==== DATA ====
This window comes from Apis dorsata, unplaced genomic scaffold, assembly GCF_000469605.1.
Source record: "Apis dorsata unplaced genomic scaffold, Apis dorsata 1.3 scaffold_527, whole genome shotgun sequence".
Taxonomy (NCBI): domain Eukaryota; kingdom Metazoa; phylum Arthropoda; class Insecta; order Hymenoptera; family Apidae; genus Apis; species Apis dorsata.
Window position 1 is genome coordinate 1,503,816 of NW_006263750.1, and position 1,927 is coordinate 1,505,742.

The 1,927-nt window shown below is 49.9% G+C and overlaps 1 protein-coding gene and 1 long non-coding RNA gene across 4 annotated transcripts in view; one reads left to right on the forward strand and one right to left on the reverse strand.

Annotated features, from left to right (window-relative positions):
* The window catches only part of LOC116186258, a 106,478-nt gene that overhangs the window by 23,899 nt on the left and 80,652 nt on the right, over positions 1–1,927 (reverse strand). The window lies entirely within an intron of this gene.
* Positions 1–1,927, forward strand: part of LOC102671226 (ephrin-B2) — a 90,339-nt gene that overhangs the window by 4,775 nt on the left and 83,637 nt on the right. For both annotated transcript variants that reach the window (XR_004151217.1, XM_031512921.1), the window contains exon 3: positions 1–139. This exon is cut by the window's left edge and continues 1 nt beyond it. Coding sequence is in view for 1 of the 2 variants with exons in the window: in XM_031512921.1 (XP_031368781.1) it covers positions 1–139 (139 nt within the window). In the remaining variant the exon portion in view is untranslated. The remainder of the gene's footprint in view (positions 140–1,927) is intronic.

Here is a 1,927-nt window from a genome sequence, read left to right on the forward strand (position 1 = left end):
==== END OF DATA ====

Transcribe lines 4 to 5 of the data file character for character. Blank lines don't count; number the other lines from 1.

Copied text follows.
Window position 1 is genome coordinate 1,503,816 of NW_006263750.1, and position 1,927 is coordinate 1,505,742.

The 1,927-nt window shown below is 49.9% G+C and overlaps 1 protein-coding gene and 1 long non-coding RNA gene across 4 annotated transcripts in view; one reads left to right on the forward strand and one right to left on the reverse strand.